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Goodbye Jesus

Are Science And Christianity In Any Way Compatible?


JohnnieNaked

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Please give me how you think they would or wouldn't be.

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Goodbye Jesus
Guest Babylonian Dream

There is no way for them to be. Either you can bleed to death and suffocate to death on a cross, but then come back to life, or when you bleed to death and lose too much oxygen, consciousness and life just doesn't return to you. You can't have it both ways.

 

Also, things coming into being because God spelled them into existance either happened, or science is real, and the 2nd law of thermodynamics is real.

 

You can't have both. And yes, in order to have Christianity, and have it be valid, you need to be a biblical literalist, at least for the forms around today, which say Jesus died for our sins. Because we'd need to be descended from a literal Adam 6,000 years ago.

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Well, since dead people don't rise, people can't walk on water, donkey's can't talk and mud doesn't heal blindness it's pretty likely that the two are mutually exclusive.

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Guest Valk0010

Science and history are methologically naturalistic enterprises, it can only prove stuff within the realm of the known natural world., so Christianity is incompatible.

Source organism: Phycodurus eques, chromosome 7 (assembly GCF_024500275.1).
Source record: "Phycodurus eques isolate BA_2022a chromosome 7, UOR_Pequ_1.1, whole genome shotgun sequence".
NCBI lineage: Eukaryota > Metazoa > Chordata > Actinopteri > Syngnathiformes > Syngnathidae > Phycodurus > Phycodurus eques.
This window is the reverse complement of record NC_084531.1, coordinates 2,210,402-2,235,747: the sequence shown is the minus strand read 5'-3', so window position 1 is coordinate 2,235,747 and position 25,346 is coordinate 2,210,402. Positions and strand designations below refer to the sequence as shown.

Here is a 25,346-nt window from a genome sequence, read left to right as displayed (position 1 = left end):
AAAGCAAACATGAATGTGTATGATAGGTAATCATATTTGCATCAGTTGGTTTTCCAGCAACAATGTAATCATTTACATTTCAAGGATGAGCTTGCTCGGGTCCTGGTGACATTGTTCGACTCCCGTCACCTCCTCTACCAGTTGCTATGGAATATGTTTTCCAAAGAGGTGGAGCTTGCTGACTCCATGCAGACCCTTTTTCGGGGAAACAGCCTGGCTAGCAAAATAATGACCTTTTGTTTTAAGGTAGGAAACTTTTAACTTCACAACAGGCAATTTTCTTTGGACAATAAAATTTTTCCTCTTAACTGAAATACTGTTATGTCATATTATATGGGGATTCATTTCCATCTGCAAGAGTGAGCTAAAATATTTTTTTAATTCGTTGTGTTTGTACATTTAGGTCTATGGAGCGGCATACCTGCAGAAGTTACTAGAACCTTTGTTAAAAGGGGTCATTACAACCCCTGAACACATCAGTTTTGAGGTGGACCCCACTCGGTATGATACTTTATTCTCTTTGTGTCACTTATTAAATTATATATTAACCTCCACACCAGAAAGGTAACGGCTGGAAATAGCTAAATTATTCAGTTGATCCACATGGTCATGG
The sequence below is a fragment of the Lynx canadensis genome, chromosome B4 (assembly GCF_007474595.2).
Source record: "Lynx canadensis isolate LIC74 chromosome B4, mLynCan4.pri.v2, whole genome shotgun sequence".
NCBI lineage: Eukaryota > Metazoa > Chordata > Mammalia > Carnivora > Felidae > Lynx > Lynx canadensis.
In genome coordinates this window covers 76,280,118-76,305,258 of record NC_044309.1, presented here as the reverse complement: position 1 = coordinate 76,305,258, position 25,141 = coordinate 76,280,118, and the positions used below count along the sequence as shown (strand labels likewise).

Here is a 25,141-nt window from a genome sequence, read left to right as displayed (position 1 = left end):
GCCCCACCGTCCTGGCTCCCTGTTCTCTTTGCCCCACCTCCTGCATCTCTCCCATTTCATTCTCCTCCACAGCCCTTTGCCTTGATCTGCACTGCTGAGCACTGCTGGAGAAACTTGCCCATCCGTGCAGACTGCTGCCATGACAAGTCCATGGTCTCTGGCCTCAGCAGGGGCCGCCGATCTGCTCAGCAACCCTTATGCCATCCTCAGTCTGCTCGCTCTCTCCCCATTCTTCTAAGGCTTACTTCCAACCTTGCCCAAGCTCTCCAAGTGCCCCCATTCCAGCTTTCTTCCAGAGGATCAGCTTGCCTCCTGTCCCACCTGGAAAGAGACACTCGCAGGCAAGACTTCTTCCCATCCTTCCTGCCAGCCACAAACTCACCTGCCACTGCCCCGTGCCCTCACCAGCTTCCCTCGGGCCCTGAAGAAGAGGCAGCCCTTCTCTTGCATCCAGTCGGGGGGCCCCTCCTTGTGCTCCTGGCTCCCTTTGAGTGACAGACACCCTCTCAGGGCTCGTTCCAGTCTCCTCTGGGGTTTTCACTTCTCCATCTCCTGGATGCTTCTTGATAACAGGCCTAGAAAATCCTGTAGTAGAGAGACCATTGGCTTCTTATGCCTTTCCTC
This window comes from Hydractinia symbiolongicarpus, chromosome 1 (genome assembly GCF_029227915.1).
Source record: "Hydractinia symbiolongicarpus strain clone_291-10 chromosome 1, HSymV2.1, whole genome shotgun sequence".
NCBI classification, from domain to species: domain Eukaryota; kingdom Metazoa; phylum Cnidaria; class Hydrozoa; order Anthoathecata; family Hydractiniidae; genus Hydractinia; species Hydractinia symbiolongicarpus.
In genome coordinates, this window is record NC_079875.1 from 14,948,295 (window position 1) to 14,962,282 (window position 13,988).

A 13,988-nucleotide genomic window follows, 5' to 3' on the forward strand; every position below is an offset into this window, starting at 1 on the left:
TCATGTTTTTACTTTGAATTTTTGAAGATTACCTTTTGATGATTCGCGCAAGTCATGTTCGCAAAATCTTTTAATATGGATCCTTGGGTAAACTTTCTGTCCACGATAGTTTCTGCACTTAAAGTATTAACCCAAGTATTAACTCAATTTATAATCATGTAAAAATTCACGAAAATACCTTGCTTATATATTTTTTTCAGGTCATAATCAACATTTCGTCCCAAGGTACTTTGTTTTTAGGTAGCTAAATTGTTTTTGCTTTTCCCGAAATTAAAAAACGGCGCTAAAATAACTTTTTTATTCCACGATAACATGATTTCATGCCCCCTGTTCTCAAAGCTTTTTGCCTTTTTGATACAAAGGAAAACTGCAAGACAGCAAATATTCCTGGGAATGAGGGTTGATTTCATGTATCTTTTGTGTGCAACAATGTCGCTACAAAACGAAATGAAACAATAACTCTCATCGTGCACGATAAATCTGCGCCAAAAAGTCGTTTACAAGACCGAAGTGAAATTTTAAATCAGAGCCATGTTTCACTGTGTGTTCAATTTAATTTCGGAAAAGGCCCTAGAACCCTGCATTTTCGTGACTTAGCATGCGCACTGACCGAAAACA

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Please give me how you think they would or wouldn't be.

They're compatible. Short version: many scientists are Christian. That is evidence of compatibility. There is a long version, but it looks like we're into short versions today.

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Things the bible got right:

water moves in currents.

 

 

 

Have a good day

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Please give me how you think they would or wouldn't be.

They're compatible. Short version: many scientists are Christian. That is evidence of compatibility. There is a long version, but it looks like we're into short versions today.

 

That is evidence of compartmentalization and confirmation bias. You're making the mistake of appealing to authority here.

 

If I accept your premise, why doesn't the larger number of scientists who are atheists disprove your premise?

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Can fundamentalist Christianity and science be compatible? No, and they will never be. But what if your view of Christianity is that it is merely a system of philosophy? The supposed scientific explanations and the existence of the supernatural can be ignored. Jesus supposedly said that the greatest commandments are loving God and your neighbor as yourself. I don't know how the "loving God" part plays out, but caring for others and science are quite compatible.